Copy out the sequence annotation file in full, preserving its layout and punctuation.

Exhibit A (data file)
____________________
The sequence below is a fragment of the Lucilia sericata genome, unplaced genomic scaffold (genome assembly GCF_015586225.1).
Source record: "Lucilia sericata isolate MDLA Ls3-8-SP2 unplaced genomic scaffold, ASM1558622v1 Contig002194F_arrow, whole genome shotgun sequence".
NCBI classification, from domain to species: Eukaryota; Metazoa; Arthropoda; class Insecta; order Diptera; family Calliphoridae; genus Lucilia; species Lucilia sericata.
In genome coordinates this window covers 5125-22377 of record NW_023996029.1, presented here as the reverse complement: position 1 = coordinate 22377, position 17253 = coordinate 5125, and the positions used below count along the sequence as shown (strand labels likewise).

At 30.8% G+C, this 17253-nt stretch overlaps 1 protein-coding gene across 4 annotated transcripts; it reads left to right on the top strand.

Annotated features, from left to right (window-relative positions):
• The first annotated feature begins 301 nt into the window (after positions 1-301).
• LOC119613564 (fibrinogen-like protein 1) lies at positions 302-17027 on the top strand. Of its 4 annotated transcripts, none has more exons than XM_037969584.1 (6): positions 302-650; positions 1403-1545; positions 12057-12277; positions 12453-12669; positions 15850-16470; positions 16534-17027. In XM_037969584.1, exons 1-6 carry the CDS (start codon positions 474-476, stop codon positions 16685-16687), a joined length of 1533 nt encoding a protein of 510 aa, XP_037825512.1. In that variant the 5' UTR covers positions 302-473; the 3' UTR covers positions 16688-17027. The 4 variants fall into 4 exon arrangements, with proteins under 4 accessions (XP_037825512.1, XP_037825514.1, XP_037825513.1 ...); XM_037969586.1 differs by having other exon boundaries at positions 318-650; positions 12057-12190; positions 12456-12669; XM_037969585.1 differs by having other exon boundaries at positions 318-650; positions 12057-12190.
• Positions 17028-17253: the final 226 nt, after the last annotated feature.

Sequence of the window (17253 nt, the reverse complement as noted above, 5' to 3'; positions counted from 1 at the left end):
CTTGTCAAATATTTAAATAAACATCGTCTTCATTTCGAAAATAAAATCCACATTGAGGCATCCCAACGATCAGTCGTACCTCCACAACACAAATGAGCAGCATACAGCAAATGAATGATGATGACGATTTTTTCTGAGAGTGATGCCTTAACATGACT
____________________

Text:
The sequence below is a fragment of the Lucilia sericata genome, unplaced genomic scaffold (genome assembly GCF_015586225.1).
Source record: "Lucilia sericata isolate MDLA Ls3-8-SP2 unplaced genomic scaffold, ASM1558622v1 Contig002194F_arrow, whole genome shotgun sequence".
NCBI classification, from domain to species: Eukaryota; Metazoa; Arthropoda; class Insecta; order Diptera; family Calliphoridae; genus Lucilia; species Lucilia sericata.
In genome coordinates this window covers 5125-22377 of record NW_023996029.1, presented here as the reverse complement: position 1 = coordinate 22377, position 17253 = coordinate 5125, and the positions used below count along the sequence as shown (strand labels likewise).

At 30.8% G+C, this 17253-nt stretch overlaps 1 protein-coding gene across 4 annotated transcripts; it reads left to right on the top strand.

Annotated features, from left to right (window-relative positions):
• The first annotated feature begins 301 nt into the window (after positions 1-301).
• LOC119613564 (fibrinogen-like protein 1) lies at positions 302-17027 on the top strand. Of its 4 annotated transcripts, none has more exons than XM_037969584.1 (6): positions 302-650; positions 1403-1545; positions 12057-12277; positions 12453-12669; positions 15850-16470; positions 16534-17027. In XM_037969584.1, exons 1-6 carry the CDS (start codon positions 474-476, stop codon positions 16685-16687), a joined length of 1533 nt encoding a protein of 510 aa, XP_037825512.1. In that variant the 5' UTR covers positions 302-473; the 3' UTR covers positions 16688-17027. The 4 variants fall into 4 exon arrangements, with proteins under 4 accessions (XP_037825512.1, XP_037825514.1, XP_037825513.1 ...); XM_037969586.1 differs by having other exon boundaries at positions 318-650; positions 12057-12190; positions 12456-12669; XM_037969585.1 differs by having other exon boundaries at positions 318-650; positions 12057-12190.
• Positions 17028-17253: the final 226 nt, after the last annotated feature.

Sequence of the window (17253 nt, the reverse complement as noted above, 5' to 3'; positions counted from 1 at the left end):
CTTGTCAAATATTTAAATAAACATCGTCTTCATTTCGAAAATAAAATCCACATTGAGGCATCCCAACGATCAGTCGTACCTCCACAACACAAATGAGCAGCATACAGCAAATGAATGATGATGACGATTTTTTCTGAGAGTGATGCCTTAACATGACT